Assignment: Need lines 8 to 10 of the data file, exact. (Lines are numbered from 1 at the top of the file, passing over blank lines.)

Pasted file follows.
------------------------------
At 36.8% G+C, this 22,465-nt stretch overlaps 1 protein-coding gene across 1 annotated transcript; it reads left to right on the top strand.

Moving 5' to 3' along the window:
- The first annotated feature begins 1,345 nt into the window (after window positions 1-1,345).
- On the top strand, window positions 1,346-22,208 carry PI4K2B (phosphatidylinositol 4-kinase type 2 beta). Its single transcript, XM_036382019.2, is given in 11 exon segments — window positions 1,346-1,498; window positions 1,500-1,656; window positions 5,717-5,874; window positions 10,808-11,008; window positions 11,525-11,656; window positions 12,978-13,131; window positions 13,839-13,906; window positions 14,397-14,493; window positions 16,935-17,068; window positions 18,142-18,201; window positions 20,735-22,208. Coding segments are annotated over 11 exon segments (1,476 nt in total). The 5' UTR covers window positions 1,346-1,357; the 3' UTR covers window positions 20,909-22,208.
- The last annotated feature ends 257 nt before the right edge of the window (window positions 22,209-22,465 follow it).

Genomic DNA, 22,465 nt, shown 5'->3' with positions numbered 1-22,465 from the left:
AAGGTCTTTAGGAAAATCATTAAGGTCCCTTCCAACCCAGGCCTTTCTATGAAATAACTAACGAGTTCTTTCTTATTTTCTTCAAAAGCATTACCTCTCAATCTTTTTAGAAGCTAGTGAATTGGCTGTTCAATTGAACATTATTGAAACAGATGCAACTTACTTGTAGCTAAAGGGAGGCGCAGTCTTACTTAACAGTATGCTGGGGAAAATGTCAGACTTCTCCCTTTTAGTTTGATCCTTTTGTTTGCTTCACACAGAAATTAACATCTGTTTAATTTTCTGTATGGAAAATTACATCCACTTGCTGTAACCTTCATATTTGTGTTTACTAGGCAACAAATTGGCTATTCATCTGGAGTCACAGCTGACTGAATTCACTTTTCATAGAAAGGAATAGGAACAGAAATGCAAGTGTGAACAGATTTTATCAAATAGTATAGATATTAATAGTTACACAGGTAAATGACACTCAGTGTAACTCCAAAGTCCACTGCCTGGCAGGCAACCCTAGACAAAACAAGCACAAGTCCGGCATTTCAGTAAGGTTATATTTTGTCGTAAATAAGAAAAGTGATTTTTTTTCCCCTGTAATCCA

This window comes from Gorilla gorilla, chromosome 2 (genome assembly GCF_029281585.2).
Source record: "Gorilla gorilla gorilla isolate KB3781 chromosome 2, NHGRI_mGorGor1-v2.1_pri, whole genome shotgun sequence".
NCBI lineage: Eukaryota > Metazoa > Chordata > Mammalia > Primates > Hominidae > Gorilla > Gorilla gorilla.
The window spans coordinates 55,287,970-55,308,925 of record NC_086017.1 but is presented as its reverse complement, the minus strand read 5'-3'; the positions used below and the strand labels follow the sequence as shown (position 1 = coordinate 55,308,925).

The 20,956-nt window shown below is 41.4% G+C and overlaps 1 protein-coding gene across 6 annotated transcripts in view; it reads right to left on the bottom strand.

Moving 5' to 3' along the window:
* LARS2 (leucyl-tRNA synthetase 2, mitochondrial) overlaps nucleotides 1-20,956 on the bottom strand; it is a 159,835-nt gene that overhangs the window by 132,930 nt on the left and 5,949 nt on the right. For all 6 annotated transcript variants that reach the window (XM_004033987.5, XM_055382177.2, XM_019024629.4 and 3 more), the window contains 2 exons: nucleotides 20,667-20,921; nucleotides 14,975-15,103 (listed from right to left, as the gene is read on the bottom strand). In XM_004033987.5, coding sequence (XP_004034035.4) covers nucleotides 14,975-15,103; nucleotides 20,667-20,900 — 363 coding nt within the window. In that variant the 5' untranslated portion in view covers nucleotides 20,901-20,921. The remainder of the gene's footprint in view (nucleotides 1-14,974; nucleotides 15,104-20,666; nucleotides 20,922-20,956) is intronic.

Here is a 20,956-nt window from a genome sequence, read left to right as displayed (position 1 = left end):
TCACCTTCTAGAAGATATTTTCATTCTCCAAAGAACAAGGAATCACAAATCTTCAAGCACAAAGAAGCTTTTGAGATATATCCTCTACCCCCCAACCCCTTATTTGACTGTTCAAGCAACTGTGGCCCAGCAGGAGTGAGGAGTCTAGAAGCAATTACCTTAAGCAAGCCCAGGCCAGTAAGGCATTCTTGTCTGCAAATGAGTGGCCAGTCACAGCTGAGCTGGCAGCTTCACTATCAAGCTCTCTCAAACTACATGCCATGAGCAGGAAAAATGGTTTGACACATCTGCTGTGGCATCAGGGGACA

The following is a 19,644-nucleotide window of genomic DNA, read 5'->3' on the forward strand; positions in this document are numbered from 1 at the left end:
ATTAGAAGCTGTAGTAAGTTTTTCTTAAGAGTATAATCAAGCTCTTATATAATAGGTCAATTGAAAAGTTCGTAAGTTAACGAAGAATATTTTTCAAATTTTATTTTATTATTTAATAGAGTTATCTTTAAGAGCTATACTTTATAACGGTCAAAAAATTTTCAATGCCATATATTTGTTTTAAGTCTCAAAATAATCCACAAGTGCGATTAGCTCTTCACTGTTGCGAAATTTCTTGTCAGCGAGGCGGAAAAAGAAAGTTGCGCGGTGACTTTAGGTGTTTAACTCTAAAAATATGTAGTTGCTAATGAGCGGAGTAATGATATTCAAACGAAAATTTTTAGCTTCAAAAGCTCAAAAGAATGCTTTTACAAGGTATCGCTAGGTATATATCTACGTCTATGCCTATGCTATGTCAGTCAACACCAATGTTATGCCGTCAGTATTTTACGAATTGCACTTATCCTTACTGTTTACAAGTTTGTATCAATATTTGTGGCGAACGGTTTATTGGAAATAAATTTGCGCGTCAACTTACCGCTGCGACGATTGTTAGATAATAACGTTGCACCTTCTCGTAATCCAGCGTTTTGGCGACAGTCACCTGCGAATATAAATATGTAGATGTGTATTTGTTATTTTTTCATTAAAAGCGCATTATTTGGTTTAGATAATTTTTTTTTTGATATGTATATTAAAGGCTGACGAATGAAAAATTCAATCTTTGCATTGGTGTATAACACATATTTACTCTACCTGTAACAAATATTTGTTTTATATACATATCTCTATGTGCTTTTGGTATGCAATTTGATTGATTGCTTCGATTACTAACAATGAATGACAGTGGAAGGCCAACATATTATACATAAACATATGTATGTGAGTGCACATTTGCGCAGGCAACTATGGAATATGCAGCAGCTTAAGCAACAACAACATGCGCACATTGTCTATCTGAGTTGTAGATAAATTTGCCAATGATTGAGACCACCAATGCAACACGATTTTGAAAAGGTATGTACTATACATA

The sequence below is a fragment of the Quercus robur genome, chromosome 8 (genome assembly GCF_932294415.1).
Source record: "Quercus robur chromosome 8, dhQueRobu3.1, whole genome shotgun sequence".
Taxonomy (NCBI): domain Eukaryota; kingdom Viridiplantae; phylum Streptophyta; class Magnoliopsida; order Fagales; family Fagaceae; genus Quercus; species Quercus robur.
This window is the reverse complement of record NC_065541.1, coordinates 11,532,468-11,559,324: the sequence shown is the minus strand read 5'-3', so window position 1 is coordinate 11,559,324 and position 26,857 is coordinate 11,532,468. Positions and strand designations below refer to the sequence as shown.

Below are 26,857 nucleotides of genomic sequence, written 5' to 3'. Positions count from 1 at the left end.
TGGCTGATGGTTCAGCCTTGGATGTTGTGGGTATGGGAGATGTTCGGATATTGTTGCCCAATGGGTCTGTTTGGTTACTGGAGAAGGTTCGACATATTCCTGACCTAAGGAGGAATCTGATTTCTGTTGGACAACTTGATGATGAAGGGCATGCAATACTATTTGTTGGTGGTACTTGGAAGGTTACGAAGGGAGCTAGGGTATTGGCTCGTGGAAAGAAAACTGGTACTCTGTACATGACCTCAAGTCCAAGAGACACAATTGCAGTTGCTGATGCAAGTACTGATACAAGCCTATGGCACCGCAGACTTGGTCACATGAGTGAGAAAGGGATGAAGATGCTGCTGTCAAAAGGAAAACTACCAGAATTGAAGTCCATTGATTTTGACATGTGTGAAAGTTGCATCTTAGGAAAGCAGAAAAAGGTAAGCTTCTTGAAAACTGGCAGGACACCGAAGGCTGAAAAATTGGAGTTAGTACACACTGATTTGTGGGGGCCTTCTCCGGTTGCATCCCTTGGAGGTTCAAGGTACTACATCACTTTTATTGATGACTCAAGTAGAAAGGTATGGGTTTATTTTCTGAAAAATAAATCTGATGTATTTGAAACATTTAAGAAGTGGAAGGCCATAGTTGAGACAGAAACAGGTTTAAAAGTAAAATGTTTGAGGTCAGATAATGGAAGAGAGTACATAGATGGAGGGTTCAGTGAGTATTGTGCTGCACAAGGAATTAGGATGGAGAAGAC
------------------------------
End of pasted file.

This window comes from Gorilla gorilla, chromosome 2 (genome assembly GCF_029281585.2).
Source record: "Gorilla gorilla gorilla isolate KB3781 chromosome 2, NHGRI_mGorGor1-v2.1_pri, whole genome shotgun sequence".
NCBI lineage: Eukaryota > Metazoa > Chordata > Mammalia > Primates > Hominidae > Gorilla > Gorilla gorilla.